With every large group there are those that do not think the rules apply to them. We have been riding our century in Clarke County for many years now and every year the antics of a few taint the whole group to the locals. Simple things that shouldn't happen like throwing your Gu packet on the ground, to relieving yourself on the side of the road, to riding two and three abreast have all been complained about to the Clarke County officials. I am writing this letter to tell you the residents of Clarke County have been heard loud and clear.

I have met with Sherriff Roper of Clarke County and Chief White of Berryville along with other county and city officials to discuss this year's ride and the changes we could make to help foster goodwill among the community and county residents. The number one action we can take towards this goal is to not ride down the road like we own it. We don't; nobody does. Cars are bigger, they take up more room, and they hurt when they hit you. Don't make them try to pass you in the other lane. Ride to the right of the road; don't ride two abreast when cars are behind you. Don't run stop signs, even when no cars are around. Don't ride over into the oncoming lane. If there are cars behind you, even far behind, ride single file. Be courteous to drivers at all times. You are responsible for knowing and obeying the rules of the road.

And now I come to the main point of this letter. Sherriff Roper and Chief White have informed me that this year they will be observing a ZERO TOLERANCE policy toward riders who break the law. This includes all laws, not just some. This includes everybody- not just everybody else. You break the law, you will get a ticket. If you do not have your identification on you, you could possibly go to jail and your bike could be impounded. Do not test this. We will not bail you out. You are responsible for your own behavior. I could go on with the "don'ts" but I won't. Know the law and obey the law.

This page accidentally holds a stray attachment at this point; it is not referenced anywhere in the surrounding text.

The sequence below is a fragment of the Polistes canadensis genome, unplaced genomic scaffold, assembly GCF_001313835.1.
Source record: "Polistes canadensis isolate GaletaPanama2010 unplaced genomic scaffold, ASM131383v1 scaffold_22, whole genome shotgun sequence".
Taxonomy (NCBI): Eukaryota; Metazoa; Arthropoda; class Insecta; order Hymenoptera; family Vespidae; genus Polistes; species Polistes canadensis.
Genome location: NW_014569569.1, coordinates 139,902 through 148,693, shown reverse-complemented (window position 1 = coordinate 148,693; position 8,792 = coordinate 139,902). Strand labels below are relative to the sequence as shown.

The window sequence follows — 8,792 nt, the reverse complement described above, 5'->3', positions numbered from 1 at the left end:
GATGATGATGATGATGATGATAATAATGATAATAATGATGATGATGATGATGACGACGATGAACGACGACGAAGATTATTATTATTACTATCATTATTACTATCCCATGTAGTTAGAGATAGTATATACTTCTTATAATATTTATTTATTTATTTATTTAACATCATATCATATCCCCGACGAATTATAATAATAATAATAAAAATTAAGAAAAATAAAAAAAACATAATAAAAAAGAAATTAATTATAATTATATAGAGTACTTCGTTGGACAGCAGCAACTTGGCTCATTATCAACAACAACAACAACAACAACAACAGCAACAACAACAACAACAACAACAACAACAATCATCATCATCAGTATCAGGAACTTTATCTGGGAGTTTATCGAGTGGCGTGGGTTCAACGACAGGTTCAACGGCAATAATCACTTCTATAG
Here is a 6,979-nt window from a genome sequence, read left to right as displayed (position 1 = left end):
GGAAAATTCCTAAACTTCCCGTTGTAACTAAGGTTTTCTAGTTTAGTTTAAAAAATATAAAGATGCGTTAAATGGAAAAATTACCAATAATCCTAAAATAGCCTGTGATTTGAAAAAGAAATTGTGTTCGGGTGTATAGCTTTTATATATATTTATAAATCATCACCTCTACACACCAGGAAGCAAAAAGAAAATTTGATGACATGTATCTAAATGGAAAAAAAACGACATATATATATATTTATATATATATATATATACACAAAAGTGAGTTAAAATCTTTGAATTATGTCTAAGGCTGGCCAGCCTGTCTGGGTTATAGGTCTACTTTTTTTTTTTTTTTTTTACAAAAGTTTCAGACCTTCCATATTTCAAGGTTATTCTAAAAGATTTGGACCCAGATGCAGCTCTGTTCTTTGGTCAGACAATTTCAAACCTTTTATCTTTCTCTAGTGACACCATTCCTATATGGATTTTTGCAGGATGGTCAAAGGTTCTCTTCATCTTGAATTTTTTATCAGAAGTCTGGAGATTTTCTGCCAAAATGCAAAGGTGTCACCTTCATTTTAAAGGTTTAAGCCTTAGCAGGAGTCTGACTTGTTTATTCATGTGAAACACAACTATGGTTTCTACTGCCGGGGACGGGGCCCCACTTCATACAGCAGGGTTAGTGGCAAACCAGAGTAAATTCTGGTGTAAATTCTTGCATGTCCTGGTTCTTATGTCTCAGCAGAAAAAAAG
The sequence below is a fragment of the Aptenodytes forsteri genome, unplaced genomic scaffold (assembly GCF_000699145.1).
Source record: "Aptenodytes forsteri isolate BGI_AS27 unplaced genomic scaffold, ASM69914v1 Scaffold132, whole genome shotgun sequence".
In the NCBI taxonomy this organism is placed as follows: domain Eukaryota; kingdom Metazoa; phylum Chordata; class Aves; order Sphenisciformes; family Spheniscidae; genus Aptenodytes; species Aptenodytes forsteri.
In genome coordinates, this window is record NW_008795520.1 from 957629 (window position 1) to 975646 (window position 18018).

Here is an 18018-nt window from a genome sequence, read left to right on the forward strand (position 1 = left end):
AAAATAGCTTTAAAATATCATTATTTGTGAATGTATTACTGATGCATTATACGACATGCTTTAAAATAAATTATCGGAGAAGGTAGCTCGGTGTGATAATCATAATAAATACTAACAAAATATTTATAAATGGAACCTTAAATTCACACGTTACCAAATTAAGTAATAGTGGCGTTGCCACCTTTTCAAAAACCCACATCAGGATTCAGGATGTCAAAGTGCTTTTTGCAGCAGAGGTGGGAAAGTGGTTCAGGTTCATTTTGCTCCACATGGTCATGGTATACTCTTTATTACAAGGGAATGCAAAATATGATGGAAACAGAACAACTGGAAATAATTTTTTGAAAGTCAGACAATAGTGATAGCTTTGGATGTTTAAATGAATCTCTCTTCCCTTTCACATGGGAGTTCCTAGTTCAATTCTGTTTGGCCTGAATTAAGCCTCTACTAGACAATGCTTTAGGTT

Sherriff Roper and his deputies will be at out at the ride start to talk with our riders about what is expected of them and to clarify any fine points of the law you may wish to discuss. His job is to provide for everyone's safety, residents and guests, drivers and riders alike.

I do not want this year's ride to descend into a battle of us versus them. Just like anywhere we ride, we should be working towards having the driving populous wish they were riding with us instead of driving their cars. The best way to do that is to enjoy the ride and obey the law.

Chris White
Century Manager

Geoff
09-10-2014, 09:33 AM
If PPTC is getting heat from local law enforcement, that might be a reason to "ride someplace friendlier" that day, but not a reason to be upset with PPTC.

Crickey7
09-10-2014, 10:01 AM
Sounds like local law enforcement has been breathing down their necks. If the alternatives are that the ride does a little more self enforcement, or the po-po step up their enforcement, then this letter, harsh tone and all, is a reasonable compromise. And have some sympathy, because being an organizer for a big ride is hard work.